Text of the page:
Baking powder is a super useful chemical leavener. Using baking powder allows the scones to rise, without needing leaveners like yeast. Baking powder is normally double-acting, meaning that the chemical reaction creating carbon dioxide to raise the scones takes place when the baking powder reacts with a liquid, and also heat from the oven. For this reason, baking powder is preferred over baking soda.
The use of butter in scones is two-fold. Butter is the primary raising agent in scones, causing the massive lift and layers. By forcing the butter into small pieces, these pieces laminate, or spread, themselves throughout the dough, making small layers of butter and dough. When the butter is melted in the oven, it continues to heat causing the butter to boil and eventually evaporate, causing the steam to create space between the layers which makes the scones flakey.
Strong Cheddar Cheese
I love myself a strong cheddar cheese. I feel that often times, the best cheddar is white, which is not the best to use for these scones. Albeit, there is not incorrect cheese to use, orange cheddar adds much-needed colour and the signature cheddar flavour.
Adding thyme to these scones compliments the cheddar perfectly. The woody aroma of the thyme contracts the sharpness of the cheddar, allowing a balanced palette.
By using cream, we increase the amount of fat in the recipe, keeping these scones rich. While there is a lot of fat, the fluffiness from the all-purpose flour and the layering of the butter allows there to be a stark contrast. In this case, cream is a prime liquid over buttermilk, as it does not increase the acidity of the scones.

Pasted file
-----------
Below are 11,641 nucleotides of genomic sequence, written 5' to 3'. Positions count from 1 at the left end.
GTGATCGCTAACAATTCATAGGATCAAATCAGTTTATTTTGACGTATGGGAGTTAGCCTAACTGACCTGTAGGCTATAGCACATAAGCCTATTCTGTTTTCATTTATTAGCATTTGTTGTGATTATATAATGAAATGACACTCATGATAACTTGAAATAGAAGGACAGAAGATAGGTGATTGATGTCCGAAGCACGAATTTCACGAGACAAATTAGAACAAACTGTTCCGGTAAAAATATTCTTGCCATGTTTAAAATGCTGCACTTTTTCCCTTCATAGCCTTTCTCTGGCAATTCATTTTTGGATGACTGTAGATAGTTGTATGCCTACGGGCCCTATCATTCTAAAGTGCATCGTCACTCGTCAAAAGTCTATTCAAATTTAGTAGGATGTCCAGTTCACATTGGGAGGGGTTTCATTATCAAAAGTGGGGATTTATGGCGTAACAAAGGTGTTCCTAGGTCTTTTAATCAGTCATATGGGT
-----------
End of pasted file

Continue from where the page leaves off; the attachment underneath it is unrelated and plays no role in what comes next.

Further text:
Cheddar Scone Methodology
To make the applesauce is simple, peel, core and cut the apples, and throw them in a pot with the spices. Add the water, and cover. Let it simmer for 30 minutes on medium heat and it's done! Once the apples start to get mushy, use a fork or spoon to mash them up, leaving as many, or as few, chunks as you wish.
To make this into an apple butter, you can remove the spices and then blend it into a fine paste. Place it back on the stove on low heat and simmer until it becomes thick and glossy. I couldn’t do this because I don’t have a blender on hand, but here’s a picture of what my finished applesauce looked like.